Alcohol and the Movies: It’s All Well and Good Until Somebody Gets Addicted


On average, Americans have four alcoholic drinks a week, a Gallup poll revealed. At the end of a long day at work, when the sun is setting and the day is done, the most natural thing in the world appears to be a beer, although wine comes in a close second, and liquor last because it favored by only 22% of the population.

According to the American Addiction Centers, “For some, one drink during happy hour is plenty. These adults can take a sip of alcohol, and then stop drinking for the day. But there are some people who just can’t stop with a sip. These people might have an alcohol use disorder. The National Institute on Alcohol Abuse and Alcoholism (NIAAA) says that about 7 percent of American adults fall into this category.”

A Magical Elixir

While ostensibly alcoholic drinks are imbibed as just a way to bring stress levels down after an oppressive day, alcohol is not viewed as something as boring and mundane as medication. Instead, it is glamorized to be much more than a depressant drug that cuts the stress hormone level cortisol while reducing cognition, vision, coordination, and reaction.

A curious thing happens when people enjoy an evening cocktail at home or with friends after a long day: alcohol is re-imagined as some kind of magical elixir that makes a person wittier, smarter, more affable, and far more able. In other words, people who drink often imagine alcohol’s effects are far different than it actually is. They imagine that alcohol does just the opposite of what it really does. Despite the overwhelming repeated evidence that alcohol slurs speech, blurs vision, and makes one a klutz, this hard evidence does not appear to be able to blunt this illusion.

Where did this idea of alcohol as a magical elixir arise?

The movie industry has done the reimagining for us, persuading us to believe that this is the stuff that cinematic heroes do.

John Wayne created a legacy for a pantheon of cinematic heroes that real men drink but don’t get drunk. In fact, drinking doesn’t do them any harm. Before a perilous adventure, it offers a dose of courage; after an unexpected setback, it offers a chance to regroup; and after a hard-won victory, it offers an opportunity to celebrate. Those fascinated by a self-image of a tough-as-nails working class hero, like the idea of a cowboy chugging down rotgut rye in a dusty saloon glass.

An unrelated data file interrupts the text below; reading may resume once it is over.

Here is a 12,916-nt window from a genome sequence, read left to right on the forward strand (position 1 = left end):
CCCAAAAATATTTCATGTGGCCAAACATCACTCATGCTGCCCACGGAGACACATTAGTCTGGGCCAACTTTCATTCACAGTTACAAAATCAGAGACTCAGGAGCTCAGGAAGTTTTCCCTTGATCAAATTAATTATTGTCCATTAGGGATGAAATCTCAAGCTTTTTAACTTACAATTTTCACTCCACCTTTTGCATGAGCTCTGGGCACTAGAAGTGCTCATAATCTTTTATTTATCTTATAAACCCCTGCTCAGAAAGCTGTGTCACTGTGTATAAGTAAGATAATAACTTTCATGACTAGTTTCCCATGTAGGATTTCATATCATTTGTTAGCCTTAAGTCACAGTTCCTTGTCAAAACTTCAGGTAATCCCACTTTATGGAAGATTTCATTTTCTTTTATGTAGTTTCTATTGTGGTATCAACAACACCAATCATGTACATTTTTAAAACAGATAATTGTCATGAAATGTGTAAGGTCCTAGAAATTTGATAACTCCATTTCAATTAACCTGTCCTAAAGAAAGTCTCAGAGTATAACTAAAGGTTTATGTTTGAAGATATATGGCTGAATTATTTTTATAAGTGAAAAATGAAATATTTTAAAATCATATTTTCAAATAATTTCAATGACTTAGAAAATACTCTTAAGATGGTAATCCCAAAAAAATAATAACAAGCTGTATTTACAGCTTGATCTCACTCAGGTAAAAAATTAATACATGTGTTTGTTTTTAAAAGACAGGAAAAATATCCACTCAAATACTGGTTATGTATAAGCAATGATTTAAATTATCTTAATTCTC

Others, usually more metropolitan men, may lean toward the idea of James Bond asking for his martini to be shaken, not stirred while sitting calmly at a table with the arch villain, completely unperturbed by the possibility of slurring his words, losing sight of his target, or saying something stupid that would blow his cover. Here drinking is associated with being suave and debonair.

Women, too, have their archetypal cinematic heroines, and pursue the glamorous the effects of alcohol with the same enthusiasm.

Interestingly enough, when cinematic heroes drink, alcohol often appears to works on them the same way “NZT-48″ pill worked on Bradley Cooper in Limitless, bringing 100% of their brain capacity online.

Obsession, Addiction and Rehab

Since the effects of alcohol are far different in real life than portrayed in the movies, an obsession for looking cool turns into an addiction that makes life harder. This addiction affects nearly 7 percent of Americans, reports the Substance Abuse and Mental Health Services Administration (SAMHSA).

When addicted, people may drink alone at home or socially, and they appear unable to stop their urge to drink from one day to the next. Although the effects of alcohol may appear to be transient, it creates a chemical change in the brain that makes the addiction increasingly harder to give up.

In some people, the desire to drink may become obviously debilitating. A person finds it hard to hold down a job, pay rent, handle their expenses or assume any significant form of social responsibility. They may even become violent or promiscuous.

In other people—those considered “high-functioning alcoholics”—they only drink enough to give them a light feeling of intoxication but can participate fully in the socio-economic world.

It’s rare that someone stops on their own volition. Usually, they do so when things have become critically out of control. While self-volitional attempts to become sober do happen, it is not common, and often enough the attempt is too weak-willed to be successful.

Often when people drink too much family intervention is necessary. This can include confronting the behavior and looking into alcohol rehabilitation options. The family has to decide whether outpatient care or residential treatment is better.

When there is no family or the family does not intervene either out of fear or indifference, then intervention may occur from a court order. At this point, a person’s alcoholism has led them to get into serious trouble with the law.

The Persisting Illusion

Hollywood spins its stories of heroes and anti-heroes with the theme of alcohol serving a role as the archetypal image of a magical elixir. In movies, alcohol does not debilitate (unless it’s an anti-hero plot). Instead, it invigorates, sharpens the mind, and leads to extraordinary acts of courage. However, in real life, alcohol does not work this way and causes mayhem in its wake.


Gallup Poll:

American Addiction Centers:

James Bond: